The Western Cape education department will seek leave to appeal a court ruling setting aside a decision to close 17 schools in the province.
Education MEC Donald Grant said today the ruling to keep the schools open, made at the end of July, had consequences for any education department wanting to close a school in future.
“This step is the only way we will be able to clarify the confusion as to exactly what is required to close a school,” he said.
“At the moment, the contents of the policy have been questioned and we are left unsure on how to proceed. Therefore, it is likely to result in further litigation in the future from both inside and outside this province.”
Grant said that given the national implications of the judgment, he had consulted Basic Education Minister Angie Motshekga, who supported the decision to appeal. The 17 schools would operate as normal pending the appeal process.
Grant announced last year that 27 schools faced possible closure for various reasons. After representations were made at public hearings, he decided to close 18 schools and transfer pupils to “receiving schools”.
One of the schools, Tonko Bosman Primary in Somerset West, agreed to the closure. The other schools’ governing bodies and the SA Democratic Teachers’ Union (Sadtu) approached the court for a review of Grant’s decision.
The Western Cape High Court ruled that the reasons given for the closures were brief and that the public consultation process was inadequate.
It set aside Grant’s decision, made in October to go into effect from December 31, and ordered him and his department to pay the legal costs of the schools and their governing bodies.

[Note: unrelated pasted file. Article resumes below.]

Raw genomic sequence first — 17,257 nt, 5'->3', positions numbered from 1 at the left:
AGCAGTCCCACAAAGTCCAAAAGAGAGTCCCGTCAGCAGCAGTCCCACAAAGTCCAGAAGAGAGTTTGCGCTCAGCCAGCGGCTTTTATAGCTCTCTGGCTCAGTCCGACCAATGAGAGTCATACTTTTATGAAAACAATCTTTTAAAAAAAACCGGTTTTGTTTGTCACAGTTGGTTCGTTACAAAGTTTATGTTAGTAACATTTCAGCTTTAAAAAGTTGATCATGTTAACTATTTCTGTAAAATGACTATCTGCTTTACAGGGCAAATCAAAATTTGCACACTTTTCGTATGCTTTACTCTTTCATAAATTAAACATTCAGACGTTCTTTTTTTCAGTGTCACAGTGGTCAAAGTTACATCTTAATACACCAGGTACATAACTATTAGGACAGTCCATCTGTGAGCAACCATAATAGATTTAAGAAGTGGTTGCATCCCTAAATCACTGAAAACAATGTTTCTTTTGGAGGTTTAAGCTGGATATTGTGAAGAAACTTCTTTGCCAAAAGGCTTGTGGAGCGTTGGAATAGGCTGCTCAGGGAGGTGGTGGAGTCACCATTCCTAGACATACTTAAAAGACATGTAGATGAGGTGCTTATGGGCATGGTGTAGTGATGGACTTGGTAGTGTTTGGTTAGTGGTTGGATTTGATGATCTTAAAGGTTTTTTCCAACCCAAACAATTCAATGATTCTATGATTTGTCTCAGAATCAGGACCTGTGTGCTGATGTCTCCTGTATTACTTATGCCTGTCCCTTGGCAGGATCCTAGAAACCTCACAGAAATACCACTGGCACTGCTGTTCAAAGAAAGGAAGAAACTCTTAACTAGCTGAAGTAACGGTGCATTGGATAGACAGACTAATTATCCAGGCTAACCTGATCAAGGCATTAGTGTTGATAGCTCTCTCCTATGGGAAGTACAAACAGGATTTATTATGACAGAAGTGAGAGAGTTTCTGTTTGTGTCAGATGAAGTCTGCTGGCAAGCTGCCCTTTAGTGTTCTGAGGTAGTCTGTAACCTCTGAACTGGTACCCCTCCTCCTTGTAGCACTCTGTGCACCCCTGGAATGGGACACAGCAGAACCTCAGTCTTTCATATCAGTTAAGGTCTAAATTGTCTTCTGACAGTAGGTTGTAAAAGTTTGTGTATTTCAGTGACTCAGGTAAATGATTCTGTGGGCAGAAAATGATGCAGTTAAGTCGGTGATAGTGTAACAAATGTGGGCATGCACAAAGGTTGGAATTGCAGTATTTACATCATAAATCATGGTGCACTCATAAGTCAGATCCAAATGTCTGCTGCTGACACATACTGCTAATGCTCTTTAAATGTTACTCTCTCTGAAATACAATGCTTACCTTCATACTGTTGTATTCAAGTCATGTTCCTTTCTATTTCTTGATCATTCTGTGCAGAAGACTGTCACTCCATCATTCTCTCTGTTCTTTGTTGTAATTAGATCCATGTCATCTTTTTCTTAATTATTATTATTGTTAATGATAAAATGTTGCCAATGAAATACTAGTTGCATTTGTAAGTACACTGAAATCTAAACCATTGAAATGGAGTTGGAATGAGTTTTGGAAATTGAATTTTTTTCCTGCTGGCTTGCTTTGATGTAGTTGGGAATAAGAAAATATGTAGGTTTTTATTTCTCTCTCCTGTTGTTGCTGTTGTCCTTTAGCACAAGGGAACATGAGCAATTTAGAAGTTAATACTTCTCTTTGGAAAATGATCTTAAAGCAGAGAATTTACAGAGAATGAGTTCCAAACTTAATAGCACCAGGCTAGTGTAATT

Sadtu, listed as an applicant, was ordered to pay its own costs. Grant said the application for leave to appeal contained more than 20 separate grounds for appeal.
The court’s ruling required a school closure decision to be preceded by a public consultation process, when the SA Schools Act only required “representations”.
“This has implications for the public hearings, as department officials are not decision makers. It therefore would seem to require that the ‘consultation’ be conducted by the minister personally,” he said.
“This is impossible in provinces such as KwaZulu-Natal, where it is reported that over 1 000 schools may close this year.”
Another point of contention was the court’s ruling that the reasons for closure were “largely inadequate”, without specifying which schools this applied to.
“It is therefore impossible to establish what would constitute sufficient initial reasons to ensure ‘meaningful representation’, making it difficult for any provincial education department to cite ‘reasons’ in future school closures.”
The judgment was also unclear about the time frame for the process to close schools.
“I understand that school closures are an emotive issue, and that many of our schools have historical and cultural significance for their respective communities,” Grant said.
The closures were, however, a “common occurrence yearly” across provinces when evaluating and assessing the needs of an education system.
“Our primary objective is to improve the education opportunities of our learners by providing them with quality education to enable them to live lives that they value.”
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